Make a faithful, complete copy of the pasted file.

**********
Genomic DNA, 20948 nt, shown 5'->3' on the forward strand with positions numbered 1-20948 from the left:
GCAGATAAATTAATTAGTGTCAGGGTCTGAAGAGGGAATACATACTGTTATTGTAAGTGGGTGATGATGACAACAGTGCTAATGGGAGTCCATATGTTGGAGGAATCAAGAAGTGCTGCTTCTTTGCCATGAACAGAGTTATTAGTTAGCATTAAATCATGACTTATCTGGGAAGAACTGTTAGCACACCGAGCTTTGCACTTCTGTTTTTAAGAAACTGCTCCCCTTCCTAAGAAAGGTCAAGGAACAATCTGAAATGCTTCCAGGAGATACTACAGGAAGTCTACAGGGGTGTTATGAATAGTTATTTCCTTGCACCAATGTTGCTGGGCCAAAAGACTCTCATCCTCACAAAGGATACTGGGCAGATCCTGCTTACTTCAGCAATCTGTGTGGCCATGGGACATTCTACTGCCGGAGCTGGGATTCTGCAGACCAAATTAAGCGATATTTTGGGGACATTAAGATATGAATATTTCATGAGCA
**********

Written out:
Genomic DNA, 20948 nt, shown 5'->3' on the forward strand with positions numbered 1-20948 from the left:
GCAGATAAATTAATTAGTGTCAGGGTCTGAAGAGGGAATACATACTGTTATTGTAAGTGGGTGATGATGACAACAGTGCTAATGGGAGTCCATATGTTGGAGGAATCAAGAAGTGCTGCTTCTTTGCCATGAACAGAGTTATTAGTTAGCATTAAATCATGACTTATCTGGGAAGAACTGTTAGCACACCGAGCTTTGCACTTCTGTTTTTAAGAAACTGCTCCCCTTCCTAAGAAAGGTCAAGGAACAATCTGAAATGCTTCCAGGAGATACTACAGGAAGTCTACAGGGGTGTTATGAATAGTTATTTCCTTGCACCAATGTTGCTGGGCCAAAAGACTCTCATCCTCACAAAGGATACTGGGCAGATCCTGCTTACTTCAGCAATCTGTGTGGCCATGGGACATTCTACTGCCGGAGCTGGGATTCTGCAGACCAAATTAAGCGATATTTTGGGGACATTAAGATATGAATATTTCATGAGCA